The Whitecaps were poor in the first half. For a team that was supposed to be playing desperate soccer seeking a playoff spot, they played like they had already given up.
The Whitecaps conceded an early goal which demonstrated that Waston’s defensive brains were not functioning. Waston was drawn forward out of position chasing a Colorado striker when Colorado’s Sam Cronin lofted a ball straight down the middle over Waston’s head to a streaking Marlon Hairston who took possession of the ball with only Harvey in pursuit. Ousted charged out of his goal and 18 yard box and tried a bizarre Kamikaze dive to head the ball away from Hairston’s feet but his timing was well off and Hairston passed the ball to an unmarked Dominique Badji who finished easily while David Edgar looked on behind the play. No less than four Whitecaps defenders were too late arriving on the scene.
It was a comical goal which underscored the naïve mistake-ridden defending that has blighted the Whitecaps entire season. We might expect to see this kind of thing in the reserve squad but it was unforgivably poor for a professional match.
Morales had a relatively good half and did play some sublime balls through for players to run on to, but those same players soon gave up possession of the ball, with right back Smith being especially guilty.
Robinson must have used some choice words in the dressing room during the second half, and well he should have done, because it was the worst half we have seen the Whitecaps play at home all season long. The fans were chatting together like it was a baseball game because nothing was really happening on the pitch.
The Whitecaps came out in the second half with a different kind of spirit. They won a corner kick (which has been relatively rare this season) and Bolanos expertly curled an in-swinger for the giant Waston to deflect inside the far post past big Tim Howard in Colorado’s goal. It was 1-1 with the greater part of the second half to play.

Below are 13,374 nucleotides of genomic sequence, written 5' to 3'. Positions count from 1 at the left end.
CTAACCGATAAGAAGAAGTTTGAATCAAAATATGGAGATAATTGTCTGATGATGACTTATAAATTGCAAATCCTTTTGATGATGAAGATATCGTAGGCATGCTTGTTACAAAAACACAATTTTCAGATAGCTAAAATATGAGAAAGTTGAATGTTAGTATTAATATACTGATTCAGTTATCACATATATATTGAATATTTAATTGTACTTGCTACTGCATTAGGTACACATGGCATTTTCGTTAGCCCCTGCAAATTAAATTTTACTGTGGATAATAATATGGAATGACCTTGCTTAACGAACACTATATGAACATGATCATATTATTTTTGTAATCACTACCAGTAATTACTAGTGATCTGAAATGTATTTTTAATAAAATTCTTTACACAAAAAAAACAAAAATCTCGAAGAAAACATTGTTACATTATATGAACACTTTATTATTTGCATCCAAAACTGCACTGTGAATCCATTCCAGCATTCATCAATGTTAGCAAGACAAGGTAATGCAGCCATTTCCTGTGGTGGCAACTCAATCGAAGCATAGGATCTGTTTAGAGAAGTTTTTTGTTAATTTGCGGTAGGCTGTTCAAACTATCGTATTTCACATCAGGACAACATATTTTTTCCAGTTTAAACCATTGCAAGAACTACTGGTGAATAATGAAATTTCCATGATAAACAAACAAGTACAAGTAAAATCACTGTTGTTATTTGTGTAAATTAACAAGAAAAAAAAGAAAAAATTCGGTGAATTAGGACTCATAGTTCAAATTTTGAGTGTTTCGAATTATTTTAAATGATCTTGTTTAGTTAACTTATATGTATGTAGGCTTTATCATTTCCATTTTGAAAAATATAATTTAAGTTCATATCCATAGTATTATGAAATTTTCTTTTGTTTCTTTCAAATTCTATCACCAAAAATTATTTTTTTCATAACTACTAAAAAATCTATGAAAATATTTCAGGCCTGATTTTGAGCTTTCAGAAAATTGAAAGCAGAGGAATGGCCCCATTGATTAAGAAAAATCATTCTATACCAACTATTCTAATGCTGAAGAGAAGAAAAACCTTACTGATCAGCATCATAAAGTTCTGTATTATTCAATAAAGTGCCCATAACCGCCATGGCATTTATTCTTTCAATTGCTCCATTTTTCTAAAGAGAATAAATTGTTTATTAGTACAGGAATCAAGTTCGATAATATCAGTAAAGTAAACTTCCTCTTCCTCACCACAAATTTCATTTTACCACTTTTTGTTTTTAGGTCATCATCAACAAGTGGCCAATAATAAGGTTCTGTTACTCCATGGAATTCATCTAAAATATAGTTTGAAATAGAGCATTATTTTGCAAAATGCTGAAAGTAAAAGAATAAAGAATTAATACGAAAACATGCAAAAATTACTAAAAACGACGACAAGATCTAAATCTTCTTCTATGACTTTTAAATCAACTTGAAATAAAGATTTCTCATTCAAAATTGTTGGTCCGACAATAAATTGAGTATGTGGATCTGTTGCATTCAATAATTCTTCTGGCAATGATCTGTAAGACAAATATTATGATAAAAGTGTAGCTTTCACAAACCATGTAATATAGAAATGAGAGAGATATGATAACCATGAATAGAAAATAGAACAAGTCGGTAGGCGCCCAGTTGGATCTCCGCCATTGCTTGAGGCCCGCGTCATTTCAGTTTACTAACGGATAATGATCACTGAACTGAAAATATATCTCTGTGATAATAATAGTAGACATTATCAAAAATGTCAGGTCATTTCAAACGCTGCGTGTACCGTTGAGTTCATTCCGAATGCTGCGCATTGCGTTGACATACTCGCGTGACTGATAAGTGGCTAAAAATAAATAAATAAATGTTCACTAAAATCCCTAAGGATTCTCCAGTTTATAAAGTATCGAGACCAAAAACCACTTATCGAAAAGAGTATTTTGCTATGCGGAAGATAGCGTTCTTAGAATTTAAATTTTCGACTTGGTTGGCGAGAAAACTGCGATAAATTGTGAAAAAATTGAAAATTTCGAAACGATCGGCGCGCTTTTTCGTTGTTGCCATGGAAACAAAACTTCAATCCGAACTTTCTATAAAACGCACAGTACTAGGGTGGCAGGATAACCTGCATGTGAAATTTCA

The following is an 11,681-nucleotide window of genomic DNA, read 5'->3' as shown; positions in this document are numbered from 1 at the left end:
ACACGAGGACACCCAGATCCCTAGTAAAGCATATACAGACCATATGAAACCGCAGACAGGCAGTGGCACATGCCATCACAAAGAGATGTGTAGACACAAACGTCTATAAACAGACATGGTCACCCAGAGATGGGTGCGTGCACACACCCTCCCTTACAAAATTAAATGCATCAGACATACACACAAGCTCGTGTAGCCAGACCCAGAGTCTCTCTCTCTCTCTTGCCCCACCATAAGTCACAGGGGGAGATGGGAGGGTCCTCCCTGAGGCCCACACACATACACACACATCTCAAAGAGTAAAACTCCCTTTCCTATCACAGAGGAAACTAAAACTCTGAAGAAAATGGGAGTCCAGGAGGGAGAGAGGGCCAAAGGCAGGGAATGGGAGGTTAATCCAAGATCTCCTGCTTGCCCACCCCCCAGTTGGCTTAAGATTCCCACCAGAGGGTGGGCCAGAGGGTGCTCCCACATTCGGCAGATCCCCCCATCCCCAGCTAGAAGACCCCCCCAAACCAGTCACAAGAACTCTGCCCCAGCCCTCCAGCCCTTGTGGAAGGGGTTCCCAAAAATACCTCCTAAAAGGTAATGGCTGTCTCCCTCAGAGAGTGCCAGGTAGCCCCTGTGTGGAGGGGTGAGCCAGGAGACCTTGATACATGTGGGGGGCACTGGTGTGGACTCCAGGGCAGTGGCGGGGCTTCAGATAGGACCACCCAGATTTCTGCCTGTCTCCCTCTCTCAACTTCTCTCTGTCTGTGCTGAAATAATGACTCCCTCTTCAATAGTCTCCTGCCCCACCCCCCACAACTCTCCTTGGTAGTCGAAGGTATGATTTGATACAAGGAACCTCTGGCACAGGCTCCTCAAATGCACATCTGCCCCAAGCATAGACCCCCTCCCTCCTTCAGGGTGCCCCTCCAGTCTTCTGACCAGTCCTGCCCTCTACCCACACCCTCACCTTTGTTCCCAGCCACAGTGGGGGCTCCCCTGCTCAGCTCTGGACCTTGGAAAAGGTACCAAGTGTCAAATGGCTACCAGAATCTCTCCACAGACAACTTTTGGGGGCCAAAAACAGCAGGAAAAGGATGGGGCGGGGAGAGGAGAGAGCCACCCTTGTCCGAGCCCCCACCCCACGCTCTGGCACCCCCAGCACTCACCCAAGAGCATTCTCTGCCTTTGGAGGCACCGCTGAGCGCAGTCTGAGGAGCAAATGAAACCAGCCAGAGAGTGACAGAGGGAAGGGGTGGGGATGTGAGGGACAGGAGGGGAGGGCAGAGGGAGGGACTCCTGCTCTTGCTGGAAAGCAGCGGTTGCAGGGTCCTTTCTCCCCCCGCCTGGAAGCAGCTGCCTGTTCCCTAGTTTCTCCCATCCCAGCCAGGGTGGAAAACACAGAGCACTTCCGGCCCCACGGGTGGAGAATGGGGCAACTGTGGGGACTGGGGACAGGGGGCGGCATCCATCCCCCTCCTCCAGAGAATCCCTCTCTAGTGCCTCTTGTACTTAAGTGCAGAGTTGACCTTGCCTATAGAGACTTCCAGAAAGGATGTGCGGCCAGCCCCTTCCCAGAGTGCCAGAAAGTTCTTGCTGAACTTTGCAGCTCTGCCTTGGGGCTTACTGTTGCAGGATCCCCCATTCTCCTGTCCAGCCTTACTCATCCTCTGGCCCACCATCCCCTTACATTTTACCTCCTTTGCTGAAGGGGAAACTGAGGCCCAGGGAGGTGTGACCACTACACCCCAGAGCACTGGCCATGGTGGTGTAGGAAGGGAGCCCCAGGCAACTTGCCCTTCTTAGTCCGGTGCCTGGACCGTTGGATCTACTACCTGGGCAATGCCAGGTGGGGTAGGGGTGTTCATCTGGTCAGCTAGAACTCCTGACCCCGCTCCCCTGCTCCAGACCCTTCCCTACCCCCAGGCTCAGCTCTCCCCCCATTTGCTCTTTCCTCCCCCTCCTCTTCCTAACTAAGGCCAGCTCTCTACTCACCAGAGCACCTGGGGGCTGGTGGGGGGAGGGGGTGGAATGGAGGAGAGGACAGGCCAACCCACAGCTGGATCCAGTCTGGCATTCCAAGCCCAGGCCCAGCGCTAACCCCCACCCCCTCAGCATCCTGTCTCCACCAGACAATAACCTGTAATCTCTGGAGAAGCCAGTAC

Soon after the Whitecaps were caught with another ball over the central defensive pair which was not anticipated by either Waston or Edgar. The other Colorado striker Badji was through alone on goal with Waston in pursuit. As Waston tried to catch him he bundled Badji over in the penalty area and was promptly sent off by referee Toledo. Albanian international Gashi confidently stroked the ball into the Whitecaps’ net on the resulting penalty kick. It was 2-1 with 33 minutes left to play.
The Whitecaps worked hard with the 10 men they had against Colorado’s 11. Barnes and Hurtado worked especially hard up front to get the ball back and it was these two who created a second goal through their industry. Hurtado got possession of the ball from Barnes with no less than 5 Colorado defenders surrounding him on the left flank. He beat one defender and tried to cross the ball past the others but it bounced off of a defender to the feet of a surging Barnes who strode past the defenders to deliver a low cross to our waiting captain Morales. Morales coolly and accurately passed the ball into the net to level the game on 70 minutes. Morales, like the rest of the crowd, seemed shocked that he had actually scored a goal in the run of play after so long.
Soon after the Whitecaps conceded a free kick outside of the box and Gashi scored a wonderful curling free kick the likes of which we haven’t seen since a fellow called Camilo played here. It was 3-2 on 75 minutes and it looked like too much to ask for the Whitecaps to come back a third time, especially with only 10 men on the pitch.
The Whitecaps refused to give up however, and with a scandalously low three minutes of injury time left there was precious little left to work with when the Whitecaps scored to tie it all up at 3-3. Hurtado, who had run tirelessly all night, got his just desserts.
Jordan Harvey latched on to a poor clearance header from Colorado’s defence and got a decent cross in between his two markers; the ball went to the near post where it was deflected off of a Colorado defender’s head straight to Hurtado at the far post. Hurtado hit the cross bar with his header but the ball then bounced off a Colorado defender over the goal line as Howard struggled to juggle the ball out of his net. The linesman signalled for a goal and it completed a wonderful come back for the Whitecaps. It was the last play of the match.
It was a great finish to a peculiar, emotionally disjointed game. A game which had started with the bland mediocrity which has typified this MLS season in Vancouver had ended as a thriller, of sorts. Had the Whitecaps played well in the first half they might have taken all three points to at least put some pressure on other Whitecaps teams fighting to get the last playoff spot. With only one point to show from this game, playoff hopes dimmed even further.